There is a lot of truth in what the Chief Minister wrote. The Supreme Court in the State Of Punjab & Others vs Inder Singh & Others observed in its 1997 judgement that, “There can be no deputation without the consent of the person so deputed…”

The order of the Government of India forcing the Chief Secretary of Bengal to come on deputation to the Centre without his consent is in clear violation of the law established by the apex court of our country.

Besides, the Prime Minister who exercises direct jurisdiction over the DoPT and its functions should be mindful of the rudimentary rules involving deputation. Bringing an officer on deputation by a Department from another state means borrowing the services of that officer. So how can a borrowing department force force an officer of another department or state to come on deputation?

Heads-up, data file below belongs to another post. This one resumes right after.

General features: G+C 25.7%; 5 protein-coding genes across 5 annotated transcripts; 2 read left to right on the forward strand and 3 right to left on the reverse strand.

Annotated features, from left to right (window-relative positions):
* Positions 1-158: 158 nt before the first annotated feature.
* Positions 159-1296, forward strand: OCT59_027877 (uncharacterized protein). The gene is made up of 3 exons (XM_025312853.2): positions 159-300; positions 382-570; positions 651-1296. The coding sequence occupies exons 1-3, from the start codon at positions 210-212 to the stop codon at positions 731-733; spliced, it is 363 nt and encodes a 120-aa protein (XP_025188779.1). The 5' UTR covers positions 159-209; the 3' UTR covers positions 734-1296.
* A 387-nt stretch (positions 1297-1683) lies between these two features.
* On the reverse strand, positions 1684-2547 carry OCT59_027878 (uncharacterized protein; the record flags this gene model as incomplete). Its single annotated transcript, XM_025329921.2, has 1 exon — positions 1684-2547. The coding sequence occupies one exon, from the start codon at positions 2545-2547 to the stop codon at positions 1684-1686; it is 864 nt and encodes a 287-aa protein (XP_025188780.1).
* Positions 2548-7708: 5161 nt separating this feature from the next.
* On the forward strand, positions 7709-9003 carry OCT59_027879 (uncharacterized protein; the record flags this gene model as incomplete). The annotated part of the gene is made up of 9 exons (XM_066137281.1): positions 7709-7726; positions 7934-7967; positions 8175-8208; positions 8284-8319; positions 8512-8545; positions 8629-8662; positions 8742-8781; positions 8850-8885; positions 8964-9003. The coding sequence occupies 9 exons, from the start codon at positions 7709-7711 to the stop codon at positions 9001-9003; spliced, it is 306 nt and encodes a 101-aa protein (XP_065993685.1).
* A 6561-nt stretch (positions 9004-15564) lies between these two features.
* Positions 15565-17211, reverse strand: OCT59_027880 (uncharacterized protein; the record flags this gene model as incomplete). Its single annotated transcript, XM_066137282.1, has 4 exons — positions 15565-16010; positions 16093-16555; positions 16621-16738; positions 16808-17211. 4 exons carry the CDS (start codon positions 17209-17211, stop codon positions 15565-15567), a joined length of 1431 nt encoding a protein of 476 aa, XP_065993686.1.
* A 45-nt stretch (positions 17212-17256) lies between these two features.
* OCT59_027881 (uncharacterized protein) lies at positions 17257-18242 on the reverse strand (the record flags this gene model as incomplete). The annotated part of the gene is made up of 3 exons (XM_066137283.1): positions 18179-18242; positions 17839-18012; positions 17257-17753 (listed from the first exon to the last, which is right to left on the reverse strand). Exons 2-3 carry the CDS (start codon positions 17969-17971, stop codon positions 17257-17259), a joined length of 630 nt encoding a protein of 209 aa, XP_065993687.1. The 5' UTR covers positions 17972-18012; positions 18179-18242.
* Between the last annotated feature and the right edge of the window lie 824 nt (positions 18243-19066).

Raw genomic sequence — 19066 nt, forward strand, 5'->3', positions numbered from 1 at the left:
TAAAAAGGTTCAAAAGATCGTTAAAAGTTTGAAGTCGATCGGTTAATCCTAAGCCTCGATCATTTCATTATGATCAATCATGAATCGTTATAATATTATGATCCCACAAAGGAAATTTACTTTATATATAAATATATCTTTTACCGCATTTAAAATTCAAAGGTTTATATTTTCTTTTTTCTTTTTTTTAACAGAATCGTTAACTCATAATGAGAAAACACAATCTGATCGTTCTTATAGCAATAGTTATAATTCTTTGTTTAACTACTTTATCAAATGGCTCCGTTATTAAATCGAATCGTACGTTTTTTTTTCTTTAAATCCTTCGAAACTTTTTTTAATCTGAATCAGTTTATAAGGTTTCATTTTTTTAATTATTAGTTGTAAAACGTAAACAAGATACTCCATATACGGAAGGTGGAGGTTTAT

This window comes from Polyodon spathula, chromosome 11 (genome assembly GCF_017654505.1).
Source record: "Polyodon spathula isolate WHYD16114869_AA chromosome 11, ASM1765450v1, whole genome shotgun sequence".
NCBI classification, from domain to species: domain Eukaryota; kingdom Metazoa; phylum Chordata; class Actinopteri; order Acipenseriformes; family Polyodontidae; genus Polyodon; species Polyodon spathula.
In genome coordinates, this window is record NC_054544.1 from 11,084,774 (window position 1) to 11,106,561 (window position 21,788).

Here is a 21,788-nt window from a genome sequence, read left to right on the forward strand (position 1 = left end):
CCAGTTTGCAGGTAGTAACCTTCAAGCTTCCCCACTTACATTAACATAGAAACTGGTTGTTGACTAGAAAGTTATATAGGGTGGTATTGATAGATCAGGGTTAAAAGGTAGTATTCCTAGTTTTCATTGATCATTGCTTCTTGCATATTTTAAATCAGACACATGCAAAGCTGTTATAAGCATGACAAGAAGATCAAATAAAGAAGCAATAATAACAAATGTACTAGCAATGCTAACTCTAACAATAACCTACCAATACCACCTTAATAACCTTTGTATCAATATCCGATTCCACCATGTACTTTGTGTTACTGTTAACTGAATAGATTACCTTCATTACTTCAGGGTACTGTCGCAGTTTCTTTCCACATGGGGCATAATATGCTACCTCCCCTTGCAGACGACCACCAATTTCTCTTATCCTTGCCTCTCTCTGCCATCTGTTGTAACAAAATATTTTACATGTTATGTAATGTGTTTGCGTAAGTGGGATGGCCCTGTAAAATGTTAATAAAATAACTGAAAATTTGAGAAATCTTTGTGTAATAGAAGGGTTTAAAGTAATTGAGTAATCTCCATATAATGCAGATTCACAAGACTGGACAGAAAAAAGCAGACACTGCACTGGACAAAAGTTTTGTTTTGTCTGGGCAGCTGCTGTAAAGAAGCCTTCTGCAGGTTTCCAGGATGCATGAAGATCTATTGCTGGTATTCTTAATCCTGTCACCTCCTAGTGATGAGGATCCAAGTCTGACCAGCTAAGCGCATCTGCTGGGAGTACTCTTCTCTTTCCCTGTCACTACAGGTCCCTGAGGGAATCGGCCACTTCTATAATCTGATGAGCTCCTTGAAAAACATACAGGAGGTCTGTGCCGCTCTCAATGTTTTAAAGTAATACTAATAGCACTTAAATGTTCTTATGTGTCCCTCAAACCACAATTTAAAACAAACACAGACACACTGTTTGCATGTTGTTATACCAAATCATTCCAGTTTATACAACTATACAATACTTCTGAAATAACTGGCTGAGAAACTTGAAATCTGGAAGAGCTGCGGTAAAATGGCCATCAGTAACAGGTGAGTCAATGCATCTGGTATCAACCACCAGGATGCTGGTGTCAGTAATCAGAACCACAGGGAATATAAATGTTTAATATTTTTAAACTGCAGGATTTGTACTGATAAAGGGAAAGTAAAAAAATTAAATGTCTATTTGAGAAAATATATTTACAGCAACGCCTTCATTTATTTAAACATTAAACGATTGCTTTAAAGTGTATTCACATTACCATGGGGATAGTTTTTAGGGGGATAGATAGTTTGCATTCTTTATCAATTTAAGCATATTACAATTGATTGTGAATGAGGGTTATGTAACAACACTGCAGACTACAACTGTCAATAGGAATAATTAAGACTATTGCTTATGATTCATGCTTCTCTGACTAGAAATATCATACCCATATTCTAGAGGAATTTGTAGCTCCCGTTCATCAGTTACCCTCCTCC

Earlier also, the Modi Government had asked three officers of Indian Police Service belonging to West Bengal Cadre to come on deputation to the Centre after the convoy of BJP President J P Nadda faced attack and violence. Those three IPS officers were in charge of security of the area through which the convoy was passing. The West Bengal Government did not release them.

Given such historical precedents, the order of the DoPT literally and figuratively forcing the West Bengal Chief Secretary to come on deputation to the Centre does not set a healthy example.

The fact that Alapan Bandyopadhyay opted to retire from the IAS and therefore as Chief Secretary on the day of his superannuation, following which he was appointed as Advisor to the West Bengal Government for three years, made the order of the DoPT for his deputation infructuous.

The Government of India’s decisions for bringing officers on deputation should be based on sound principles of service jurisprudence and not whimsical and hasty decisions devoid of judicious application of mind.